- How is the condominium association managed?
Usually, the larger condominium associations are managed by management companies whose costs are a big part of the association’s expenses. In addition, board of directors will sometimes give the management company extensive authority over the day-to-day operations of the condominium association. It is important to understand how the condominium association is managed and the type of management company you will be dealing with as a co owner.
- Are there any pending special assessments or special assessments under consideration?
In addition, have there been any special assessments or increases in the monthly dues over that past five years? It is not uncommon for a condominium association to have special assessments for unexpected expenses or for major repairs and projects, such as a roof replacement or extensive road repairs. However, multiple special assessments or increases of the monthly dues over a relatively short period to time can indicate that there is a problem with the condominium association’s finances or management. Be sure to check the balance of the condominium association’s capital reserve account. If the condominium association does not maintain a sufficient capital reserve account or does not have a capital reserve account, there is the potential for reoccuring special assessments and increases in the monthly dues, depending on the condition of the common areas and buildings under the control of the association.
- Was the condominium association formed from a recent conversion of an existing building or buildings, such as an apartment complex?
If it was a recent conversion, you should obtain a list of improvements and major repairs completed at the time of conversion. This information will provide a general understanding of the condition of the buildings and if any major repairs or projects might be needed in the near future.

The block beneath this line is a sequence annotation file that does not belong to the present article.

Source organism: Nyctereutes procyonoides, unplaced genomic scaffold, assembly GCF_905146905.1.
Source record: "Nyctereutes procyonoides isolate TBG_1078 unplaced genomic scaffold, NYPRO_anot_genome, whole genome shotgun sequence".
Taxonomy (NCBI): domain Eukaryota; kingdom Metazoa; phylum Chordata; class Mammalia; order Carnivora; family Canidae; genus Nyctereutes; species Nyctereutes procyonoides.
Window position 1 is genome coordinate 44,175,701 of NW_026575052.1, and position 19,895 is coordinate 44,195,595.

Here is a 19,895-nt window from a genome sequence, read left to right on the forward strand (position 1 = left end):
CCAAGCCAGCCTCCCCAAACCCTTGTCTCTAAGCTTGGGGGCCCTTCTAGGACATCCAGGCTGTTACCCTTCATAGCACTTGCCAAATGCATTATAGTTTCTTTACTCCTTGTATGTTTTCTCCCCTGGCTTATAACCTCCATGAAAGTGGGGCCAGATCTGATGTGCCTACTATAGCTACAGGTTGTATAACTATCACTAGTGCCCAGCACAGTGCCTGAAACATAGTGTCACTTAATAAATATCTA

- What is the condition of the common areas and portions of the condominium units that are the association’s responsibility?
A prospective purchaser is certainly interested in a unit’s condition and determining what repairs and maintenance will be his or her responsibility. Do not forget to consider the general condition of the association’s common areas and buildings that are the association’s responsibility. As a co owner, you will be paying for repairs and maintenance for your own unit as well as for repairs and maintenance of the condominium association’s common areas and buildings.
- Who will be your neighbors and are they satisfied with how the condominium association is managed?
Take time to talk to a couple of your potential neighbors, particularly if your condominium unit is not a detached unit. In addition, talk to a member of the association’s Board of Directors. Do the co owners have any concerns or complaints about how the association is managed? Is the association’s Board facing any important issues in the near future, such as major projects or unexpected expenses? In addition, review the minutes from the last couple of Board of Director meetings as well as the minutes from the association’s annual meeting. Note that many condominium associations have their own web sites where they post important information and documents which you can access.